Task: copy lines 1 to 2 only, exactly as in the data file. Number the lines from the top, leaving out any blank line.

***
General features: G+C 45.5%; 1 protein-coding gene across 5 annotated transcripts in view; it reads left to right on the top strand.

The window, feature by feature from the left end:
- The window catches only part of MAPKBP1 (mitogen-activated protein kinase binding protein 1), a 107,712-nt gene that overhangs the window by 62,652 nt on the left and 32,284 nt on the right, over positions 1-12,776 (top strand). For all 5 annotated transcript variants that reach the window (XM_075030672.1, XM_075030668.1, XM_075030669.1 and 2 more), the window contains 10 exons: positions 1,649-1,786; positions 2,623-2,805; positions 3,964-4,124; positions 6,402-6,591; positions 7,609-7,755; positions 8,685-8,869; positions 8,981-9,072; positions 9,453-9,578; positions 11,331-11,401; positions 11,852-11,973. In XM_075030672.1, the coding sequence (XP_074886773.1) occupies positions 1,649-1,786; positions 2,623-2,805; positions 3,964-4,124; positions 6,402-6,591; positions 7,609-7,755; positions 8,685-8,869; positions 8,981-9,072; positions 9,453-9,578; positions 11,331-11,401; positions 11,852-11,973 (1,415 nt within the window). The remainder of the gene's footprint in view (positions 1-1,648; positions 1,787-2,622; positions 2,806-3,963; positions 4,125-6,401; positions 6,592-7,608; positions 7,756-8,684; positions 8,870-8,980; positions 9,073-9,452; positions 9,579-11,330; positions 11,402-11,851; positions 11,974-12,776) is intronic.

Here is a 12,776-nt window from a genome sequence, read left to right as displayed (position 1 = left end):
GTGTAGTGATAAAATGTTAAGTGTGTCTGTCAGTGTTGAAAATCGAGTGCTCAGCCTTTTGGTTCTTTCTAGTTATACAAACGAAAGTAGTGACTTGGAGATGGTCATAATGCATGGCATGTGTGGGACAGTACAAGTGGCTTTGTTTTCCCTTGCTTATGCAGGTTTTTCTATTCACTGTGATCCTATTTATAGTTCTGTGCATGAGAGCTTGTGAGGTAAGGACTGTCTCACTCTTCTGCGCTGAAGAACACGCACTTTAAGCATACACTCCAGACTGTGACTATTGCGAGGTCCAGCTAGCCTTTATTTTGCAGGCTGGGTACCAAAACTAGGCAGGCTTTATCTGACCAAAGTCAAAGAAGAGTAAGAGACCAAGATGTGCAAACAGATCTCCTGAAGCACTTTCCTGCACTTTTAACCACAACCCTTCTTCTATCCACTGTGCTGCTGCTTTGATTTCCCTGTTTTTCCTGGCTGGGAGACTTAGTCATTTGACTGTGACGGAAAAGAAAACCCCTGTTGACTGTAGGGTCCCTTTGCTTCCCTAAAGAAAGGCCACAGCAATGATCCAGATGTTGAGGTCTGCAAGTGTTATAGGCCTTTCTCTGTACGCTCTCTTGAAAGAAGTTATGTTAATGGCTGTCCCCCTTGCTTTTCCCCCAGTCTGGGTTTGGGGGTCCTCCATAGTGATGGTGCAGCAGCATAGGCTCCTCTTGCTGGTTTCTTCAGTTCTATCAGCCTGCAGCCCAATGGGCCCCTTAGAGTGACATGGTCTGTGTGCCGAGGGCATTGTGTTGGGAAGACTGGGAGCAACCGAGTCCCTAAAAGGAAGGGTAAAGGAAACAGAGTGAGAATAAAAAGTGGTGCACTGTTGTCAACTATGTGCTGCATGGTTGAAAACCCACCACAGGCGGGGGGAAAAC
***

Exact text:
General features: G+C 45.5%; 1 protein-coding gene across 5 annotated transcripts in view; it reads left to right on the top strand.

The window, feature by feature from the left end: